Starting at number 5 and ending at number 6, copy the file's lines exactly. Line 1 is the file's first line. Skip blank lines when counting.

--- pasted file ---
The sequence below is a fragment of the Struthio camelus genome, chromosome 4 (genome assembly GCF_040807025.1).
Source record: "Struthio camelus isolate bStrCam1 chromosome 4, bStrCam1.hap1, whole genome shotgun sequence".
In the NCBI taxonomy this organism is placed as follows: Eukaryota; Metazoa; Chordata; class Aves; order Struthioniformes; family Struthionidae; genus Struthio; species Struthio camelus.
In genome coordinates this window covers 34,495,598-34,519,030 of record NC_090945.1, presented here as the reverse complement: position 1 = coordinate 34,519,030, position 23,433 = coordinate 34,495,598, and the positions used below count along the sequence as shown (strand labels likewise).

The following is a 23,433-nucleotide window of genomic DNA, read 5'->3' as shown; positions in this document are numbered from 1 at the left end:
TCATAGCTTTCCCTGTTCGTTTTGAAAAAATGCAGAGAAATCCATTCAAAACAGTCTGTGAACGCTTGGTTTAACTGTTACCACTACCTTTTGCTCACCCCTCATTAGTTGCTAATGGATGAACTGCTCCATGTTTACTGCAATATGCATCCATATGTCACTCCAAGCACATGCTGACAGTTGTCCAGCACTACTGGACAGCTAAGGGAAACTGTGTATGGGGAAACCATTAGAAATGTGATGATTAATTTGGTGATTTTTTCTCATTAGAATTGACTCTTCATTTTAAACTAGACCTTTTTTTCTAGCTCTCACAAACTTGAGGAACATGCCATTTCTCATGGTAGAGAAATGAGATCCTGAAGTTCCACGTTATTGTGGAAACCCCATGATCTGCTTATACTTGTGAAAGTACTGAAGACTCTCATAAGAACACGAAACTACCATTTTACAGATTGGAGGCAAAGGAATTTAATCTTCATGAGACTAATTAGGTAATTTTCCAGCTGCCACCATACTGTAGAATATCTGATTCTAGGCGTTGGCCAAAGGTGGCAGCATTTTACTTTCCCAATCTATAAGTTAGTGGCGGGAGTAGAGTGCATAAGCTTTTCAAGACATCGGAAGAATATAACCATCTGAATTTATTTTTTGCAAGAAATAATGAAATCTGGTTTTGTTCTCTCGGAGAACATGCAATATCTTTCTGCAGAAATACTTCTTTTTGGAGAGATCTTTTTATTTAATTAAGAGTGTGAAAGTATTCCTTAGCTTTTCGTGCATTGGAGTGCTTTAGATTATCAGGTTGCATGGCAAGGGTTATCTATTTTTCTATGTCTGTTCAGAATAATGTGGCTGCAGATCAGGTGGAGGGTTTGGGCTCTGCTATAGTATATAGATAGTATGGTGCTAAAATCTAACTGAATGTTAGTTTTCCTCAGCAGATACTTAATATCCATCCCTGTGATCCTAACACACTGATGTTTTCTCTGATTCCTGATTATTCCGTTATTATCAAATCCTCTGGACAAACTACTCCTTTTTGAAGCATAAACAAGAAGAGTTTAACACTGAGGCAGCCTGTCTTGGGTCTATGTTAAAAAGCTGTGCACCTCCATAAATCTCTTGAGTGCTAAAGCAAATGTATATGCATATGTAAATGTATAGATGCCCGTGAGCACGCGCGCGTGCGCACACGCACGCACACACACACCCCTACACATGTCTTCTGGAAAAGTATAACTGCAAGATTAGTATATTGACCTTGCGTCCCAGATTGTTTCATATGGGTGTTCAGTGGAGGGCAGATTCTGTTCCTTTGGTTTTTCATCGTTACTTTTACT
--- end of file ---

The following is a 23,433-nucleotide window of genomic DNA, read 5'->3' as shown; positions in this document are numbered from 1 at the left end:
TCATAGCTTTCCCTGTTCGTTTTGAAAAAATGCAGAGAAATCCATTCAAAACAGTCTGTGAACGCTTGGTTTAACTGTTACCACTACCTTTTGCTCACCCCTCATTAGTTGCTAATGGATGAACTGCTCCATGTTTACTGCAATATGCATCCATATGTCACTCCAAGCACATGCTGACAGTTGTCCAGCACTACTGGACAGCTAAGGGAAACTGTGTATGGGGAAACCATTAGAAATGTGATGATTAATTTGGTGATTTTTTCTCATTAGAATTGACTCTTCATTTTAAACTAGACCTTTTTTTCTAGCTCTCACAAACTTGAGGAACATGCCATTTCTCATGGTAGAGAAATGAGATCCTGAAGTTCCACGTTATTGTGGAAACCCCATGATCTGCTTATACTTGTGAAAGTACTGAAGACTCTCATAAGAACACGAAACTACCATTTTACAGATTGGAGGCAAAGGAATTTAATCTTCATGAGACTAATTAGGTAATTTTCCAGCTGCCACCATACTGTAGAATATCTGATTCTAGGCGTTGGCCAAAGGTGGCAGCATTTTACTTTCCCAATCTATAAGTTAGTGGCGGGAGTAGAGTGCATAAGCTTTTCAAGACATCGGAAGAATATAACCATCTGAATTTATTTTTTGCAAGAAATAATGAAATCTGGTTTTGTTCTCTCGGAGAACATGCAATATCTTTCTGCAGAAATACTTCTTTTTGGAGAGATCTTTTTATTTAATTAAGAGTGTGAAAGTATTCCTTAGCTTTTCGTGCATTGGAGTGCTTTAGATTATCAGGTTGCATGGCAAGGGTTATCTATTTTTCTATGTCTGTTCAGAATAATGTGGCTGCAGATCAGGTGGAGGGTTTGGGCTCTGCTATAGTATATAGATAGTATGGTGCTAAAATCTAACTGAATGTTAGTTTTCCTCAGCAGATACTTAATATCCATCCCTGTGATCCTAACACACTGATGTTTTCTCTGATTCCTGATTATTCCGTTATTATCAAATCCTCTGGACAAACTACTCCTTTTTGAAGCATAAACAAGAAGAGTTTAACACTGAGGCAGCCTGTCTTGGGTCTATGTTAAAAAGCTGTGCACCTCCATAAATCTCTTGAGTGCTAAAGCAAATGTATATGCATATGTAAATGTATAGATGCCCGTGAGCACGCGCGCGTGCGCACACGCACGCACACACACACCCCTACACATGTCTTCTGGAAAAGTATAACTGCAAGATTAGTATATTGACCTTGCGTCCCAGATTGTTTCATATGGGTGTTCAGTGGAGGGCAGATTCTGTTCCTTTGGTTTTTCATCGTTACTTTTACT